OBJECTIVES The objective of this study was to determine whether adjunctive therapy during percutaneous coronary intervention (PCI) affects markers of systemic inflammation or platelet activation. Despite different mechanisms of action, direct-thrombin inhibition with bivalirudin during PCI provided similar protection from periprocedural and chronic ischemic complications as compared with unfractionated heparin (UFH) plus planned use of GPIIb/IIIa antagonists in the REPLACE-2 and ACUITY trials.
Methods and results: Patients undergoing nonurgent PCI of a native coronary artery were randomized to receive adjunctive therapy with bivalirudin or UFH+eptifibatide. Interleukin (IL)-6 and C-reactive protein (CRP) transiently increased in both groups after PCI. In the UFH+eptifibatide, but not the bivalirudin group, myeloperoxidase (MPO) levels were elevated 2.3-fold above baseline (P=0.004) immediately after PCI. In an in vitro assay, heparin and to a lesser extent enoxaparin, but not bivalirudin or eptifibatide, stimulated MPO release from and binding to neutrophils and neutrophil activation. A mouse model of endoluminal femoral artery denudation was used to investigate further the importance of MPO in the context of arterial injury.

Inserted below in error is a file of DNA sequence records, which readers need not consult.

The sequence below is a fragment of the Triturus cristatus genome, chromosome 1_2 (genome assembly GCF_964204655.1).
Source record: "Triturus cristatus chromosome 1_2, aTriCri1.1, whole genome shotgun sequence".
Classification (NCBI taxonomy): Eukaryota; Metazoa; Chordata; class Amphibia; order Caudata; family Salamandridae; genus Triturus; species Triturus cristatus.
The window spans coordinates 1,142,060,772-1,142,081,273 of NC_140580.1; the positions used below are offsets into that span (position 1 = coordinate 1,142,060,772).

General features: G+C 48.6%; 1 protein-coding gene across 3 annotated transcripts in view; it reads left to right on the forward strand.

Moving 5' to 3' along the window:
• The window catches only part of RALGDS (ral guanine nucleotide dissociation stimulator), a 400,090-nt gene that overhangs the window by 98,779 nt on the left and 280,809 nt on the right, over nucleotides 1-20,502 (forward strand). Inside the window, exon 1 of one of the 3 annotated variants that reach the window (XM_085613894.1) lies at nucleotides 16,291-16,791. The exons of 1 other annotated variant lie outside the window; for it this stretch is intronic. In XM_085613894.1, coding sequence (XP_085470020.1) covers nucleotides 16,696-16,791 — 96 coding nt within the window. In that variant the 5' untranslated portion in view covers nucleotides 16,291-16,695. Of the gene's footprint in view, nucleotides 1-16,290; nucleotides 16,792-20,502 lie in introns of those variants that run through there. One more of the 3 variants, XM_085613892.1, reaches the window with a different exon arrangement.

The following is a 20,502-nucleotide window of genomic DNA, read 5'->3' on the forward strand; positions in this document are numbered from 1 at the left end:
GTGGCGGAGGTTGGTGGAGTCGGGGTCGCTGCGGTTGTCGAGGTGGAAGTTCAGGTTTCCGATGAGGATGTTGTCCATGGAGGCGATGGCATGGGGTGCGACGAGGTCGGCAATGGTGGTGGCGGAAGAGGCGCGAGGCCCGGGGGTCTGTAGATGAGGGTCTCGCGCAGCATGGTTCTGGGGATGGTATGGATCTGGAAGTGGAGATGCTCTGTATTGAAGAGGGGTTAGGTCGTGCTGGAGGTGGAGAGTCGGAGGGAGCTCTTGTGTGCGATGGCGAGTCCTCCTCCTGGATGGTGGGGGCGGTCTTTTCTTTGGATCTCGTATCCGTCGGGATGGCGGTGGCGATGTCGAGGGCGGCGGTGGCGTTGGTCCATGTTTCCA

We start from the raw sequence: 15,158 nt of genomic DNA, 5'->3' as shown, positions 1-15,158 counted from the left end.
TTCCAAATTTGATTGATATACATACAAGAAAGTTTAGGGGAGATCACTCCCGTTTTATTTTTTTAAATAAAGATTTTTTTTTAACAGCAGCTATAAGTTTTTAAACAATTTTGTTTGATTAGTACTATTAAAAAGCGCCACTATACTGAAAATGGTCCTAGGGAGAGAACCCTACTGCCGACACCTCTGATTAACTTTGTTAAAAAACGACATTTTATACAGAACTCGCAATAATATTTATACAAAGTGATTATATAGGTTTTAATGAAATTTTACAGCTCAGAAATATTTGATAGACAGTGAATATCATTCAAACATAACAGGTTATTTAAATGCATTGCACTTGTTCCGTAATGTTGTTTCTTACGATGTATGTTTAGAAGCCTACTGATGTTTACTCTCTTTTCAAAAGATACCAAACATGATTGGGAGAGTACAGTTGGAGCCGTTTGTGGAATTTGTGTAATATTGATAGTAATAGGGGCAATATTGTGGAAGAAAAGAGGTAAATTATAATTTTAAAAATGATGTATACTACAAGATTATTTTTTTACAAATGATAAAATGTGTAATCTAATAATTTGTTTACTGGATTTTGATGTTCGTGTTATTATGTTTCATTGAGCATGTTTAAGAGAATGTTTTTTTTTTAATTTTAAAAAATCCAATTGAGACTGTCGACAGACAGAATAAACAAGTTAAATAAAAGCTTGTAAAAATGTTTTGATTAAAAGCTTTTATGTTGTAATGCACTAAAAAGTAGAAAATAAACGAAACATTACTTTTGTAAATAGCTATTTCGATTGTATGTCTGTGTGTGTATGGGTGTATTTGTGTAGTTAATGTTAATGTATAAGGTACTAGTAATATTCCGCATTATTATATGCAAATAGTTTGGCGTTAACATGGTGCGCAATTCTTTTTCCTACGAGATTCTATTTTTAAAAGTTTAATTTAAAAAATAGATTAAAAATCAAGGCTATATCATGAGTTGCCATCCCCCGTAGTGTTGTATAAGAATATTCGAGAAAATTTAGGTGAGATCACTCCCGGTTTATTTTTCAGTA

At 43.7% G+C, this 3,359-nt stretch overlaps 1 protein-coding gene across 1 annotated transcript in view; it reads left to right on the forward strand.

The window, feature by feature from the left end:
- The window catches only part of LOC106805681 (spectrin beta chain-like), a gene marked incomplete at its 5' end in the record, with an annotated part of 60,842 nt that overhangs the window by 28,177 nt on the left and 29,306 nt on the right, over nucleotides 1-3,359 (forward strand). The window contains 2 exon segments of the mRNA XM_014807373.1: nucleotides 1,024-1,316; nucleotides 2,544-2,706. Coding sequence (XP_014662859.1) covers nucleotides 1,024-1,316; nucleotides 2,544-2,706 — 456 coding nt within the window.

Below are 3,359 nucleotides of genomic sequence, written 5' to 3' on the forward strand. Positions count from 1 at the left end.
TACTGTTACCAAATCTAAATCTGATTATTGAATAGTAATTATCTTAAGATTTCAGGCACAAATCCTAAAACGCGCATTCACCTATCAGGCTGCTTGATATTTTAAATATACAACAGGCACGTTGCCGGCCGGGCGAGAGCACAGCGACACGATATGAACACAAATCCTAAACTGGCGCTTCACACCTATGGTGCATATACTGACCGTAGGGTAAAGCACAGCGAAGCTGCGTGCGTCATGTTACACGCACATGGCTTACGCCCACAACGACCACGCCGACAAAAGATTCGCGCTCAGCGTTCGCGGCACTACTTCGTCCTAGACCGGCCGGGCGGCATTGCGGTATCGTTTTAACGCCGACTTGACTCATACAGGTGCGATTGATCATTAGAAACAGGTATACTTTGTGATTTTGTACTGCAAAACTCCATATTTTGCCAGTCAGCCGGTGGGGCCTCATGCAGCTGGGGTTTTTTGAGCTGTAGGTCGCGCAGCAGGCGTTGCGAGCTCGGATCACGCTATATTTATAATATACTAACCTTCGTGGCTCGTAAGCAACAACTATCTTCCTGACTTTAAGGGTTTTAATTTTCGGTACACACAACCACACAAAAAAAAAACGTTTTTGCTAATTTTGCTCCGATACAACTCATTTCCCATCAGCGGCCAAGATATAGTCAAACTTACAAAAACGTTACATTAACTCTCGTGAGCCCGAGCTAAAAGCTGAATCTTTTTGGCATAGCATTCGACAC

Conclusions: Adjuvant therapy during PCI may have undesired effects on neutrophil activation, MPO release, and systemic inflammation.